“Climate activists are sometimes depicted as dangerous radicals. But the truly dangerous radicals are the countries that are increasing production of fossil fuels.” These are the words, spoken by António Guterres, the Secretary General of the United Nations, following the release of the latest IPCC (Intergovernmental Panel on Climate Change) report in April 2022.

In the report, which is in essence a final warning for governments on the climate, scientists have stated unequivocally: “It’s now or never.” The implication for the biggest culprit of global warming, fossil fuels, is clear: it’s over. 

The UK government seems to have heard the opposite, that it’s party time for fossil fuels. Just a few days after the IPCC came out, the government announced in its Energy Strategy that new licences for oil and gas production will be issued. In other words, more fossil fuels. At the same time, the UK is telling lower-income nations and developing countries to move away from fossil fuels while simultaneously aiming to squeeze out, in the words of MP Jacob Rees-Mogg, “every last drop” of ours. We are living a scene out of Don’t Look Up.

One group of environmental activists have taken matters into their own hands. In March, 21-year-old Louis McKechnie, ran onto the pitch during a football match between Everton and Newcastle and zip-tied his neck to a goalpost.

He wore a t-shirt with three simple words on it: Just Stop Oil. Just Stop Oil describe themselves as a coalition of groups working together to ensure the government commits to halting new fossil fuel licensing and production. And their ambition is big. “We are mobilising upwards of 1,000 people,” one JSO activist told us.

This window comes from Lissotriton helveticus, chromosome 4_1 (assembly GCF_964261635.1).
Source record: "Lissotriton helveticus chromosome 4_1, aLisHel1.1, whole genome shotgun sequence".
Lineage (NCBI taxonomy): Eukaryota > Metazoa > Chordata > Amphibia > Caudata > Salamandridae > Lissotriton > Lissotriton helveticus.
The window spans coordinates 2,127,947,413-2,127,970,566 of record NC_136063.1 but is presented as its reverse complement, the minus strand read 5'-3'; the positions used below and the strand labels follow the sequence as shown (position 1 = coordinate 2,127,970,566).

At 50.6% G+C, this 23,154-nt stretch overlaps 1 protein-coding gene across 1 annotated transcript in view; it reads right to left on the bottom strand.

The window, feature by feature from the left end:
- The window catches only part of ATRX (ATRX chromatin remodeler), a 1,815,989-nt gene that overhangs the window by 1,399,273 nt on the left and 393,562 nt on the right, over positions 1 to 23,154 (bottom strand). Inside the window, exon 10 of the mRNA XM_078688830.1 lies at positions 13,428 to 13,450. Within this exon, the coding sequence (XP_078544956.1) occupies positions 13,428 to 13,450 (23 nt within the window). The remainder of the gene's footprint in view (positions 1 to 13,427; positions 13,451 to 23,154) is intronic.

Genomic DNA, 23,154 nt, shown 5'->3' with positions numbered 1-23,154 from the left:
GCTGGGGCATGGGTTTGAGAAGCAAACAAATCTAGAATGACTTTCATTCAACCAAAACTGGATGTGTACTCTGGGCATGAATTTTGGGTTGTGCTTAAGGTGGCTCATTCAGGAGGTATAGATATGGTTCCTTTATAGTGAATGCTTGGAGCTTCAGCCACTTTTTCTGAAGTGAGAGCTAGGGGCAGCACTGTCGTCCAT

The group is in the midst of a month of planned action across April. In recent days, members of the group have clambered onto fuel tankers, glued their hands to roads, and infiltrated and locked themselves to pipework in oil refineries.

About 1,000 arrests have taken place so far and protesters have vowed to continue until “all are jailed.”

Global Citizen spoke with Claudia, 24, one of their clean energy campaigners taking climate action, to find out more. 

What is Just Stop Oil?

Just Stop Oil isn’t just a single group, it’s a coalition of environmental groups such as Extinction Rebellion, Animal Rebellion, and Climate Swarm. All of these different movements have joined together with one demand.

What’s the demand?

The name says it all: just stop oil. We demand that the government immediately halt all future licensing and consents for the exploration, development, and production of fossil fuels in the UK.

Of all the climate problems to choose from, why this one?

Because you can’t argue with fossil fuels being bad for the environment; everyone knows it. The UN Secretary General described them as “choking the planet.”

How long have you been taking action?

We’ve been around since at least the Insulate Britain protest in September 2021 but after some pretty huge recruitment pushes, we really kicked things off with serious action in April this year. 

What kind of protests and blockades have you done?